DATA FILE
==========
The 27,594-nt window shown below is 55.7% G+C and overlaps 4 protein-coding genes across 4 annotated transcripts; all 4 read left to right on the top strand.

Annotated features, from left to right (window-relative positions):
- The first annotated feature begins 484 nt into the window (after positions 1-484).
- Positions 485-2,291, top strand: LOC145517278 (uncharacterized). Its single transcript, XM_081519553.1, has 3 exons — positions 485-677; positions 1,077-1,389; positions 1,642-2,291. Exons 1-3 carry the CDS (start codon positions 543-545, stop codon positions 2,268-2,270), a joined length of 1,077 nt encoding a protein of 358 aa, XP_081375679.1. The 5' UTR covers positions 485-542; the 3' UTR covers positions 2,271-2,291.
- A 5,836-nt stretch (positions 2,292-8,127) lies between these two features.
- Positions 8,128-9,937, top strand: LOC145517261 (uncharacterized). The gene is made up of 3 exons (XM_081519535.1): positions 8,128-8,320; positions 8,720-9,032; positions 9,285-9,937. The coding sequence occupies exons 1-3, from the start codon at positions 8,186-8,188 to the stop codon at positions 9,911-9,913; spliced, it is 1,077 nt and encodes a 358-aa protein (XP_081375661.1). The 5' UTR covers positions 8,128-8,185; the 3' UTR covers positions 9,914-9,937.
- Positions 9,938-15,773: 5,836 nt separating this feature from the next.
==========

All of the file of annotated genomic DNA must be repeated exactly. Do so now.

The 27,594-nt window shown below is 55.7% G+C and overlaps 4 protein-coding genes across 4 annotated transcripts; all 4 read left to right on the top strand.

Annotated features, from left to right (window-relative positions):
- The first annotated feature begins 484 nt into the window (after positions 1-484).
- Positions 485-2,291, top strand: LOC145517278 (uncharacterized). Its single transcript, XM_081519553.1, has 3 exons — positions 485-677; positions 1,077-1,389; positions 1,642-2,291. Exons 1-3 carry the CDS (start codon positions 543-545, stop codon positions 2,268-2,270), a joined length of 1,077 nt encoding a protein of 358 aa, XP_081375679.1. The 5' UTR covers positions 485-542; the 3' UTR covers positions 2,271-2,291.
- A 5,836-nt stretch (positions 2,292-8,127) lies between these two features.
- Positions 8,128-9,937, top strand: LOC145517261 (uncharacterized). The gene is made up of 3 exons (XM_081519535.1): positions 8,128-8,320; positions 8,720-9,032; positions 9,285-9,937. The coding sequence occupies exons 1-3, from the start codon at positions 8,186-8,188 to the stop codon at positions 9,911-9,913; spliced, it is 1,077 nt and encodes a 358-aa protein (XP_081375661.1). The 5' UTR covers positions 8,128-8,185; the 3' UTR covers positions 9,914-9,937.
- Positions 9,938-15,773: 5,836 nt separating this feature from the next.